Last but not least the world of Academia and Media plays a big role. The academic world, for instance, needs to develop a system that does not repeat stereotypes, especially in the STEM areas. It should make sure that children do not only see traditional gender roles and gendered professions but rather develop a tolerant and liberal understanding of gender. The media on the other hand needs to stop representing women as sexual objects and start to create new images of women instead. This can be made possible by increasing the share of women’s voices in scientific matters for instance. It can also be very useful in destigmatizing taboo topics and creating not only awareness but also a discussion around them. 

Standing up for women does not mean abandoning the male gender. On the contrary: breaking away from old stereotypes means setting new possibilities for everyone. We must use this day and see it as an opportunity to make the world a fairer, more tolerant and ultimately more equal place not only for women but for society as a whole.

How do we adress the limitations of the international community?

One day, a great friend of mine asked me what the international community should do regarding the crisis between Hong Kong and China (the former being a semi-independent state from the latter). At first, I gave him a personal and emotional answer, but then I realized that passionate responses are mostly useless in these kinds of discussions. I should have based my arguments on a more solid foundation and considered the principles of international law. There is, however, an enormous vacuum in this context. International law is in fact unable to define the role of the international community in conflicts that are limited within the borders of sovereign states. Hence, when we approach the topic, we are confronted with opinion-based debates rather than fixed rules.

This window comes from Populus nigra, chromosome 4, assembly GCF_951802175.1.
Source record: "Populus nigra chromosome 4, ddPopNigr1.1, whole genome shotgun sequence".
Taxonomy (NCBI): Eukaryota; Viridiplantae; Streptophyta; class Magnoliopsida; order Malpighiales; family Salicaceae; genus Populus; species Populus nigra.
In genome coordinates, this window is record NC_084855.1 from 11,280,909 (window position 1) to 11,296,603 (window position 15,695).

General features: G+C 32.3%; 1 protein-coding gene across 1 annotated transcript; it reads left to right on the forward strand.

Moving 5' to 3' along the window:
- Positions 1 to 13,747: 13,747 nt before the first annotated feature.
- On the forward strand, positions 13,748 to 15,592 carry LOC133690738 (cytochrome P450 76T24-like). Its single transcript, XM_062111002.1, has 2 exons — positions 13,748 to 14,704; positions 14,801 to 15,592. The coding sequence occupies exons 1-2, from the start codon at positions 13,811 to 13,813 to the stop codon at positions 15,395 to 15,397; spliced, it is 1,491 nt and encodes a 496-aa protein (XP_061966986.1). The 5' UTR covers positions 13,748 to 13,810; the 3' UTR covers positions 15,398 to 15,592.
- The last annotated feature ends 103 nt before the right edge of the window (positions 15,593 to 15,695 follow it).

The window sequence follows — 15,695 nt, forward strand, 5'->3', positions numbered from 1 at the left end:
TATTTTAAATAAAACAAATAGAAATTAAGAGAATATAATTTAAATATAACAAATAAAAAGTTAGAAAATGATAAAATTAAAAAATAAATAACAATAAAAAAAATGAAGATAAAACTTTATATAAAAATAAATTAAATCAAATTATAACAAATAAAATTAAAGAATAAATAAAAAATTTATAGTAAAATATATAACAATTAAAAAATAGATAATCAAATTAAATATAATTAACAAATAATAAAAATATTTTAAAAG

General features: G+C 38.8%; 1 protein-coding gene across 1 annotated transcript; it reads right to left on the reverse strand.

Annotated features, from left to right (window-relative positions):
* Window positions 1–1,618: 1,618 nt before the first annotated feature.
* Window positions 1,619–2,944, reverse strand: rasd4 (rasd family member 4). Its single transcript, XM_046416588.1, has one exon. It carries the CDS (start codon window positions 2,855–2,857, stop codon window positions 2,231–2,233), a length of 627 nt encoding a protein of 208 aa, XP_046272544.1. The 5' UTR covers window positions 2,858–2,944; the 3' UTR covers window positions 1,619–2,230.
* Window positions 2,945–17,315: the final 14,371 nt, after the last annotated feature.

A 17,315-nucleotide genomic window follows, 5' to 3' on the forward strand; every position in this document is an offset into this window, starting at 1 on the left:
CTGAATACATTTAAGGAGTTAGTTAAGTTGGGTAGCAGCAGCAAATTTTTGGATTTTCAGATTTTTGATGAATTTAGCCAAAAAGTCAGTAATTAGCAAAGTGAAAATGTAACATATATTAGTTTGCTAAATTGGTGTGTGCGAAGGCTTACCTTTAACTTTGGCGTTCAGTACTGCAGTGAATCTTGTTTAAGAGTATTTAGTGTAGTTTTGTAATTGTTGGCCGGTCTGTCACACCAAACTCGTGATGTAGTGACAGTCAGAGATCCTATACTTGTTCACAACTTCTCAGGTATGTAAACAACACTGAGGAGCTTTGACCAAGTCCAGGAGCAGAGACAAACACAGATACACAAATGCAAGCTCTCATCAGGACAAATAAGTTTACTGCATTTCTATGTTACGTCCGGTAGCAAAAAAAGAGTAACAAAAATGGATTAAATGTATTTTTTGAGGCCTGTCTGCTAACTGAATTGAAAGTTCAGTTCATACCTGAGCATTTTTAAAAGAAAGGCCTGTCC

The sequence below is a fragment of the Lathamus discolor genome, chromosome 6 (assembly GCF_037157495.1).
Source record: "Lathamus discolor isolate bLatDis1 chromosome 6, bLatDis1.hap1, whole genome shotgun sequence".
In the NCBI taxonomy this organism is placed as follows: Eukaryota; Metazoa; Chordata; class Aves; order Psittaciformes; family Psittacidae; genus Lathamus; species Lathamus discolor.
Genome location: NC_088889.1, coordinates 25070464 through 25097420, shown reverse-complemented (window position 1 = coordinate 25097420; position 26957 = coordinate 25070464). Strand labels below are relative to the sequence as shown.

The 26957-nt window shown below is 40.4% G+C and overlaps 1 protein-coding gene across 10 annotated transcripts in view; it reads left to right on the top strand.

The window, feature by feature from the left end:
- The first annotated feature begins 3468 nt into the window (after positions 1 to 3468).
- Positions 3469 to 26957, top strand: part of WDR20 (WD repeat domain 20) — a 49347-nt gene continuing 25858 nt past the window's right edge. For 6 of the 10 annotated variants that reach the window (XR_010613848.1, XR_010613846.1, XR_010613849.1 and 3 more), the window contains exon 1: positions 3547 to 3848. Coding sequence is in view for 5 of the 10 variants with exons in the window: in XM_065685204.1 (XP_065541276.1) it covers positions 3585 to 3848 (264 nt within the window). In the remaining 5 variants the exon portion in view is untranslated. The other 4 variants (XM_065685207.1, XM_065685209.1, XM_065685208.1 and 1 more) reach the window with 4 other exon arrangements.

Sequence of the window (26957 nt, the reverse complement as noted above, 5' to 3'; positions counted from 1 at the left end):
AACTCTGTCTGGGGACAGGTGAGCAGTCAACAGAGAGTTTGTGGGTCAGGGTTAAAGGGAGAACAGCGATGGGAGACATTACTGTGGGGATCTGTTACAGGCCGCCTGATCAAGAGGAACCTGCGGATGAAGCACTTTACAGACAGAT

Nevertheless, I wanted to provide a more sophisticated answer to my friend and thus, I decided to do some further research. I structured my investigation around one main question that represented the starting point for the entire analysis. The question was: which international agency should play the role of representing the international community amid a border-limited dispute? The most intuitive answer is: the United Nations.

The United Nations 

According to the liberal theory of international relations (which argues that international institutions play a key role in cooperation among states), the United Nations is the international body requested to intervene on behalf of the international community in case of border-confined conflicts. Because of its global recognition, the UN is arguably the only organization legitimized to play a role during an internal dispute.